```
print("Array x: ", x)
print("Domain of any variable: ", x[0][0].dom)
```

```
Array x: [
[x[0][0], x[0][1], x[0][2], x[0][3], x[0][4]]
[x[1][0], x[1][1], x[1][2], x[1][3], x[1][4]]
[x[2][0], x[2][1], x[2][2], x[2][3], x[2][4]]
[x[3][0], x[3][1], x[3][2], x[3][3], x[3][4]]
[x[4][0], x[4][1], x[4][2], x[4][3], x[4][4]]
]
Domain of any variable: 0..4
```

Concerning the constraints, we have to post first a constraint AllDifferentMatrix in order to impose a Latin square.

```
satisfy(
# ensuring a Latin square
AllDifferent(x, matrix=True)
);
```

Then, we post a group of unary constraints Intension to enforce idempotence.

```
satisfy(
# ensuring idempotence tag(idempotence)
x[i][i] == i for i in range(n)
);
```

We can display the internal representation of the posted constraints; this way, although a little bit technical, we can see that the arguments of the constraints are correct (note that ‘eq’ stands for ‘equal to’).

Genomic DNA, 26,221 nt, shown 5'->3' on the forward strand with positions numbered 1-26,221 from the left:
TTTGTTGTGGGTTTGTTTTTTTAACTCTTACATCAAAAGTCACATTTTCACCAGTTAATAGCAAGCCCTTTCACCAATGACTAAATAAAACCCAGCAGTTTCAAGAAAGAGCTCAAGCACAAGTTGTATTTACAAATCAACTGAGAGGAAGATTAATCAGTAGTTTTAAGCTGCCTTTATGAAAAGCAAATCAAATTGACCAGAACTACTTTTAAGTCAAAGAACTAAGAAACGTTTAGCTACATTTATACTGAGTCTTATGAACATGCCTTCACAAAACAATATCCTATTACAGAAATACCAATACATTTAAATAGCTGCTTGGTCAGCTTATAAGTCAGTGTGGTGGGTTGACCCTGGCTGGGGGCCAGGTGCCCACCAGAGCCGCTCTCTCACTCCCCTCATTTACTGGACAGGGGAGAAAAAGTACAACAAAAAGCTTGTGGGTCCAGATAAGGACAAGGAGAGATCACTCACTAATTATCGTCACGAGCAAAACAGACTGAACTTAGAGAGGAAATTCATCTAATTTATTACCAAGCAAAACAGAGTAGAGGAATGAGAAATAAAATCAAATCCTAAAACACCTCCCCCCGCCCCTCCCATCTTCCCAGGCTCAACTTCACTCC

```
print(posted())
```

```
allDifferent(matrix:(x[0][0])(x[0][1])(x[0][2])(x[0][3])(x[0][4])(x[1][0])(x[1][1])(x[1][2])(x[1][3])(x[1][4])(x[2][0])(x[2][1])(x[2][2])(x[2][3])(x[2][4])(x[3][0])(x[3][1])(x[3][2])(x[3][3])(x[3][4])(x[4][0])(x[4][1])(x[4][2])(x[4][3])(x[4][4]))
intension(function:eq(x[0][0],0))
intension(function:eq(x[1][1],1))
intension(function:eq(x[2][2],2))
intension(function:eq(x[3][3],3))
intension(function:eq(x[4][4],4))
```